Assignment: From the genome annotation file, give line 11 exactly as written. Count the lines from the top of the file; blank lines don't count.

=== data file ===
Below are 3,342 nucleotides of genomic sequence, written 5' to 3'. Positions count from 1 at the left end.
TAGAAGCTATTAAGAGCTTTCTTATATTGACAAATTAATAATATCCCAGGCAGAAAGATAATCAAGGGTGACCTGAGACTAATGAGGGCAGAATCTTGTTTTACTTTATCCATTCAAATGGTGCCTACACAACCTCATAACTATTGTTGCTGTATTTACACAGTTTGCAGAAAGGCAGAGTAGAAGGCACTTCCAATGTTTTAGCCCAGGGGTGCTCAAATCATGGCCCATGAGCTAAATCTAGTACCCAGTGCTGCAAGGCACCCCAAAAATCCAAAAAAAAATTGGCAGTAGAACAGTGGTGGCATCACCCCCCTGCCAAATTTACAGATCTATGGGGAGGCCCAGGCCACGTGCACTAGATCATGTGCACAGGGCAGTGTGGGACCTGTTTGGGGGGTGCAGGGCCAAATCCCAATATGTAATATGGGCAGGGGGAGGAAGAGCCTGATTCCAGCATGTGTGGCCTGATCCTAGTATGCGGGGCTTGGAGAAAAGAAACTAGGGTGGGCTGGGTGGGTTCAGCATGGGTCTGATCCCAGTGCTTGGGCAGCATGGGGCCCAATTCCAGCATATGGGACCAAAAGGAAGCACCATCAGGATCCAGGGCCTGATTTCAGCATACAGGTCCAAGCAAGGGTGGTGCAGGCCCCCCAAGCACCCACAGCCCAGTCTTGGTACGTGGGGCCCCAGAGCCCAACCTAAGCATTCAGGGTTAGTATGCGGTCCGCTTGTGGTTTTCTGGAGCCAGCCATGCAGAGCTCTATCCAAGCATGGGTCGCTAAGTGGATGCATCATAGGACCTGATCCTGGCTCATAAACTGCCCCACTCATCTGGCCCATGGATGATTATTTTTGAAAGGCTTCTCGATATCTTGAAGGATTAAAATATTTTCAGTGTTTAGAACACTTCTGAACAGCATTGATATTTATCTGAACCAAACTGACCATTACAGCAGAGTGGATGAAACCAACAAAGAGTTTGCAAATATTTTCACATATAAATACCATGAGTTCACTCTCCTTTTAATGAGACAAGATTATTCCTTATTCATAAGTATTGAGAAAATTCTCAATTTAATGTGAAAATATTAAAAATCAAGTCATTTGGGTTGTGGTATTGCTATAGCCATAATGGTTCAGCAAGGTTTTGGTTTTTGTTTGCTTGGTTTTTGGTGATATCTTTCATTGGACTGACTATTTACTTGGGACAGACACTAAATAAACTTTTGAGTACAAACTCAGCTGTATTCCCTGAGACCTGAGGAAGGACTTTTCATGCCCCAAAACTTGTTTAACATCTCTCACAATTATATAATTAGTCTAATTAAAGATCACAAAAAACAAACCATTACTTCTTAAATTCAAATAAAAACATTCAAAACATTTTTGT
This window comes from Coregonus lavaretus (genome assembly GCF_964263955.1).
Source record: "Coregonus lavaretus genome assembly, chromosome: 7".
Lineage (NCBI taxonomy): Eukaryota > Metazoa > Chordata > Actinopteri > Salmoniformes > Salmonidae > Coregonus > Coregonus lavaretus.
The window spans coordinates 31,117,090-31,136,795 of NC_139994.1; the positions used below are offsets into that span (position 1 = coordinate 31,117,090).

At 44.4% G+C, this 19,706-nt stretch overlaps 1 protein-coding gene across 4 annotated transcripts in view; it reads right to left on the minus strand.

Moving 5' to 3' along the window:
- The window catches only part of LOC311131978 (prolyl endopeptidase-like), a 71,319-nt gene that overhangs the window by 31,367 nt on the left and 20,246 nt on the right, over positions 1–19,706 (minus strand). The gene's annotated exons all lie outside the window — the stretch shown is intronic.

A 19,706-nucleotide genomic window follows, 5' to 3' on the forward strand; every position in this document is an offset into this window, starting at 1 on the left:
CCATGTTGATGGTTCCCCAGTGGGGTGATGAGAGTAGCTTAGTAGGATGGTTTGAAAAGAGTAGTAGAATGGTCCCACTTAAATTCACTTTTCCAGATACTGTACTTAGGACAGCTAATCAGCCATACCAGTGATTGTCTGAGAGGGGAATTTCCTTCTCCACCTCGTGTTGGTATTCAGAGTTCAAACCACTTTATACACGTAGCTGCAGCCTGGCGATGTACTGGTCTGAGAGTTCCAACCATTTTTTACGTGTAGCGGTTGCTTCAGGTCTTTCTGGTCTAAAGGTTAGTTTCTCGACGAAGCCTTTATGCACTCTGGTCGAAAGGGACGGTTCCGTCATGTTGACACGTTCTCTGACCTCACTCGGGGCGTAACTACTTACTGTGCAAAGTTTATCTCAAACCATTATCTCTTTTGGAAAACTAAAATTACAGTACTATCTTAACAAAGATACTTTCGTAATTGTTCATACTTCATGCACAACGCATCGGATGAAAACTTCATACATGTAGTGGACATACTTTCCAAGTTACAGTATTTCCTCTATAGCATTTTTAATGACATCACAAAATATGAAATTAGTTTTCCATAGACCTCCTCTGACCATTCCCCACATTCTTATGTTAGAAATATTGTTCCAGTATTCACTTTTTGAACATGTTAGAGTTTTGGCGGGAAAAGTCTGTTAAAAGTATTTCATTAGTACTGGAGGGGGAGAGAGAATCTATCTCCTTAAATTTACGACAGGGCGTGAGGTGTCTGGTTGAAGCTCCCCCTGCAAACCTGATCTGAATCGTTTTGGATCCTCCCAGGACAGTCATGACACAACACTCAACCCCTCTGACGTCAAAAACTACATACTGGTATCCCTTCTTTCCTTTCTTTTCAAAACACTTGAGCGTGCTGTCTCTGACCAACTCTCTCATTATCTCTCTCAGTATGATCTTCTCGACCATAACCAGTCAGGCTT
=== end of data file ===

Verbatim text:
CCATGTTGATGGTTCCCCAGTGGGGTGATGAGAGTAGCTTAGTAGGATGGTTTGAAAAGAGTAGTAGAATGGTCCCACTTAAATTCACTTTTCCAGATACTGTACTTAGGACAGCTAATCAGCCATACCAGTGATTGTCTGAGAGGGGAATTTCCTTCTCCACCTCGTGTTGGTATTCAGAGTTCAAACCACTTTATACACGTAGCTGCAGCCTGGCGATGTACTGGTCTGAGAGTTCCAACCATTTTTTACGTGTAGCGGTTGCTTCAGGTCTTTCTGGTCTAAAGGTTAGTTTCTCGACGAAGCCTTTATGCACTCTGGTCGAAAGGGACGGTTCCGTCATGTTGACACGTTCTCTGACCTCACTCGGGGCGTAACTACTTACTGTGCAAAGTTTATCTCAAACCATTATCTCTTTTGGAAAACTAAAATTACAGTACTATCTTAACAAAGATACTTTCGTAATTGTTCATACTTCATGCACAACGCATCGGATGAAAACTTCATACATGTAGTGGACATACTTTCCAAGTTACAGTATTTCCTCTATAGCATTTTTAATGACATCACAAAATATGAAATTAGTTTTCCATAGACCTCCTCTGACCATTCCCCACATTCTTATGTTAGAAATATTGTTCCAGTATTCACTTTTTGAACATGTTAGAGTTTTGGCGGGAAAAGTCTGTTAAAAGTATTTCATTAGTACTGGAGGGGGAGAGAGAATCTATCTCCTTAAATTTACGACAGGGCGTGAGGTGTCTGGTTGAAGCTCCCCCTGCAAACCTGATCTGAATCGTTTTGGATCCTCCCAGGACAGTCATGACACAACACTCAACCCCTCTGACGTCAAAAACTACATACTGGTATCCCTTCTTTCCTTTCTTTTCAAAACACTTGAGCGTGCTGTCTCTGACCAACTCTCTCATTATCTCTCTCAGTATGATCTTCTCGACCATAACCAGTCAGGCTT